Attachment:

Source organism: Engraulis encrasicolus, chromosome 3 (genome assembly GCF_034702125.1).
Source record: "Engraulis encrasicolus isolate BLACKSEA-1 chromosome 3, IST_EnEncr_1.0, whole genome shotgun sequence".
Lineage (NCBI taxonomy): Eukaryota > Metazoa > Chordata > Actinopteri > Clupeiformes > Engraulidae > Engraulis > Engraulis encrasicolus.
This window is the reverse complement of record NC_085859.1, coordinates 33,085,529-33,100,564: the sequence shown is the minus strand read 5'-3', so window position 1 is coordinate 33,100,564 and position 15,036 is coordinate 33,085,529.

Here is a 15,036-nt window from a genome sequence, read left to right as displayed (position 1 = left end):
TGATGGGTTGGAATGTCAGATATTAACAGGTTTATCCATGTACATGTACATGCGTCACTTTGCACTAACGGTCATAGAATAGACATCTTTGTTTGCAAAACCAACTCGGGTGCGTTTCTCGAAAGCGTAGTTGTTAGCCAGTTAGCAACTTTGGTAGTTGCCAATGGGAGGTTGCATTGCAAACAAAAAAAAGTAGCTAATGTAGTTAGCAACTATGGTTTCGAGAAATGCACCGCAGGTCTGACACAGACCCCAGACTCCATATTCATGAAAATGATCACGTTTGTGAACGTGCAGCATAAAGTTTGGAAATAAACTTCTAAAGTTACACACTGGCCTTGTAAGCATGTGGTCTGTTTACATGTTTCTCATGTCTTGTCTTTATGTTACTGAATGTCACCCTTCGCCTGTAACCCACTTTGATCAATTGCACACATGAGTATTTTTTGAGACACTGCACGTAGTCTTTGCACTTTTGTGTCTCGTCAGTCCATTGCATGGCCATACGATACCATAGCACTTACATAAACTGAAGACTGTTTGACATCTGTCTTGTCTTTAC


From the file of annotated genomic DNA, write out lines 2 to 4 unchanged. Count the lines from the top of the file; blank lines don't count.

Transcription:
Source record: "Engraulis encrasicolus isolate BLACKSEA-1 chromosome 3, IST_EnEncr_1.0, whole genome shotgun sequence".
Lineage (NCBI taxonomy): Eukaryota > Metazoa > Chordata > Actinopteri > Clupeiformes > Engraulidae > Engraulis > Engraulis encrasicolus.
This window is the reverse complement of record NC_085859.1, coordinates 33,085,529-33,100,564: the sequence shown is the minus strand read 5'-3', so window position 1 is coordinate 33,100,564 and position 15,036 is coordinate 33,085,529.